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The big problem with the Jameela Jamil backlash

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Hannah-Rose Yee
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Responding to recent criticism that she is a bad advocate for body positivity, Jamil explained that activists who are women of colour have to work twice as hard to get their voices heard.

In recent weeks, Jameela Jamil has faced harsh criticism on social media from those who find her activism disingenuous.

Jamil has listened patiently and responded, even more patiently, as people have criticised her involvement in the body positivity and anti-airbrushing movement as a woman who is conventionally attractive.

When she fronted a campaign for lingerie brand Aerie last week, she faced a backlash from plus size women who felt unrepresented by the brand and its messaging, which doesn’t stock sizes beyond an XXL. Jamil responded, saying that she had spoken to Aerie about expanding its sizes, but entreated fans not to lose sight of the importance of the brand’s campaign featuring women of colour, disabled people and sexual assault survivors.

“It’s hard to combat all erasure all at the same time,” Jamil wrote in an Instagram post. “I hope all brands become more size inclusive. I will continue to push for this. But I also hope to see all the energy I got about size… also to be put out towards disability, LGBTQ and ethnic representation. To my teenage disabled, unrepresented south Asian self, this campaign was for you, and I am proud it happened.” 

In a new Twitter thread today, Jamil has revisited this messaging, reminding her critics that it is twice as difficult for a woman of colour like herself to make change and have her voice heard.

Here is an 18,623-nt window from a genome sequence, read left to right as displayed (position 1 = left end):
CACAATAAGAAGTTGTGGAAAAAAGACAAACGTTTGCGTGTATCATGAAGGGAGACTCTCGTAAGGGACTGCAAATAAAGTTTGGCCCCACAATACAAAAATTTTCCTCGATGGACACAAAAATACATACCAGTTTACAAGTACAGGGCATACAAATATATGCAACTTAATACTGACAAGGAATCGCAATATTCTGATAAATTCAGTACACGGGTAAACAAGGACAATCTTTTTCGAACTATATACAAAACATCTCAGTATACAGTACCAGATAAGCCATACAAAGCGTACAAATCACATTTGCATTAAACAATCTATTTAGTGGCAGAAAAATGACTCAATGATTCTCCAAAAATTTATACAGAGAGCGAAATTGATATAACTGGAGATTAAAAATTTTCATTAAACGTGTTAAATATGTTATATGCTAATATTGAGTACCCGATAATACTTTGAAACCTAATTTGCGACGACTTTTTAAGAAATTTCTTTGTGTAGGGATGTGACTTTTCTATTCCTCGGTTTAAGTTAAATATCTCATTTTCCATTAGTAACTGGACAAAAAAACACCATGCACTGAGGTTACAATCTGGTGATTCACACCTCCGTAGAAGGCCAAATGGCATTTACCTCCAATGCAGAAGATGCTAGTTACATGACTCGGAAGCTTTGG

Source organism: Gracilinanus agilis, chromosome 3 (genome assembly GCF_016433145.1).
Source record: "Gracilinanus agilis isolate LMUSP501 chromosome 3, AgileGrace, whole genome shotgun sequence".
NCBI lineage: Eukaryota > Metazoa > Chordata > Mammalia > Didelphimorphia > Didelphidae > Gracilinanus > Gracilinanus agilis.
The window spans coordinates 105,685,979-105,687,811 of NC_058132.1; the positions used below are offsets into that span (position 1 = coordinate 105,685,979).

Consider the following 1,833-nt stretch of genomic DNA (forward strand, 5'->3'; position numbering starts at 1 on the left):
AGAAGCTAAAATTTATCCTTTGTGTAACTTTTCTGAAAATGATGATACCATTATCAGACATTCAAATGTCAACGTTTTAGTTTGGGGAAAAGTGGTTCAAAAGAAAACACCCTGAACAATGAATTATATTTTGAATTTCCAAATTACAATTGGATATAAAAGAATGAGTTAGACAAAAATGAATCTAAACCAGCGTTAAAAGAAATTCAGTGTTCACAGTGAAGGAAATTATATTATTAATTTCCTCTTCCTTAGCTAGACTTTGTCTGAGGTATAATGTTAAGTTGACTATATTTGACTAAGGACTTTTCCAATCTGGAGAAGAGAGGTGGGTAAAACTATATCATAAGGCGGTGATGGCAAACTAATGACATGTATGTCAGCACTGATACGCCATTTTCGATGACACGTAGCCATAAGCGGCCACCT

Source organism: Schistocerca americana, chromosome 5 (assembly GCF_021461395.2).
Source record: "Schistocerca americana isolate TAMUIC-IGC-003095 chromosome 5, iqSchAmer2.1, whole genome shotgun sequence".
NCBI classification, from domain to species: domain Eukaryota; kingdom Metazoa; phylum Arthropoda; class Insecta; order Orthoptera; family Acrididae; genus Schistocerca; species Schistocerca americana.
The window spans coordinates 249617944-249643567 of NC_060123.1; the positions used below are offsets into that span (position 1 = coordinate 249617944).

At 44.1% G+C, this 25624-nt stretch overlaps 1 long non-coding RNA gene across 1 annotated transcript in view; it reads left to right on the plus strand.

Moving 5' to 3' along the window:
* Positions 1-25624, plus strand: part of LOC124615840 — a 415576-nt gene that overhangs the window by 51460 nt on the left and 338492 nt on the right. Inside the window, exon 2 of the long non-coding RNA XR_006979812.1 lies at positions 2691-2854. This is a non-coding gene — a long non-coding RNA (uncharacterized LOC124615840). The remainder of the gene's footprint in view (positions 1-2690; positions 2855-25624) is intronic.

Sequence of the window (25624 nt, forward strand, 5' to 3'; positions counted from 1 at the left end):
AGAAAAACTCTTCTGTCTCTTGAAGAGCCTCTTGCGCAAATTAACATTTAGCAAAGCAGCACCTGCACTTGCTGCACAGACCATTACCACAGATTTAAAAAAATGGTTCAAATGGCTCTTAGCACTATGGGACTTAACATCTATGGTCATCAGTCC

“Watching able-bodied white women come for brown/black activists, that we aren’t doing enough when it was twice as hard for us to even get our foot in the door to be heard in the first place, is becoming really problematic within activism. We are trying. Give us a minute please.”

Jamil added that “cancel culture is trash”, because it frightens and shames activists – particularly women – into staying silent. 

“You just go after activist upon activist, with energy better spent upon those who aren’t even trying to help at all. Some of my favourite activists want to just quit because of you, and you scare off so many powerful potential allies from even trying.” 

When someone responded to the tweet by saying that activists who are “scared off” are not real allies in the first place, Jamil clarified her stance. 

“Not criticised. That’s fine,” she wrote. “But the stan culture of abuse and trolling and harassment is officially out of control. One small mistake and we see amazing work thrown down the toilet and the person dismissed forever. Especially for black women. It’s wild. I’m so mad about it.”

For Jamil, criticism that is constructive serves a purpose. So does support. The point, she said, is to recognise the vast hurdles faced by women of colour who are marginalised before they even get involved. 

“It isn’t being directed at any one other than the brown woman who is already fighting her own fight,” Jamil explained. “A fight that isn’t recognised. It’s a problem that I’m seeing consistently in activism.” 

Jameela Jamil has a message for critics

Jamil concluded: “I’m out here also fighting for people of colour, people with disabilities, dismantling eating disorder culture and the use of photoshop in advertising. I can’t fight everything all at once my dear. I’m only one human brown woman.”

“I could just be sitting on my arse enjoying this privilege that I earned in spite of being a brown woman who was disabled as a teenager,” she wrote. “But I spend every single day fighting for others with less. Speaking out and risking my job. I actually care and I’m making progress.” 

Images: Getty, Martin Schoeller

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Hannah-Rose Yee

Hannah-Rose Yee is a writer, podcaster and recent Australian transplant in London. You can find her on the internet talking about pop culture, food and travel. Follow her on Twitter

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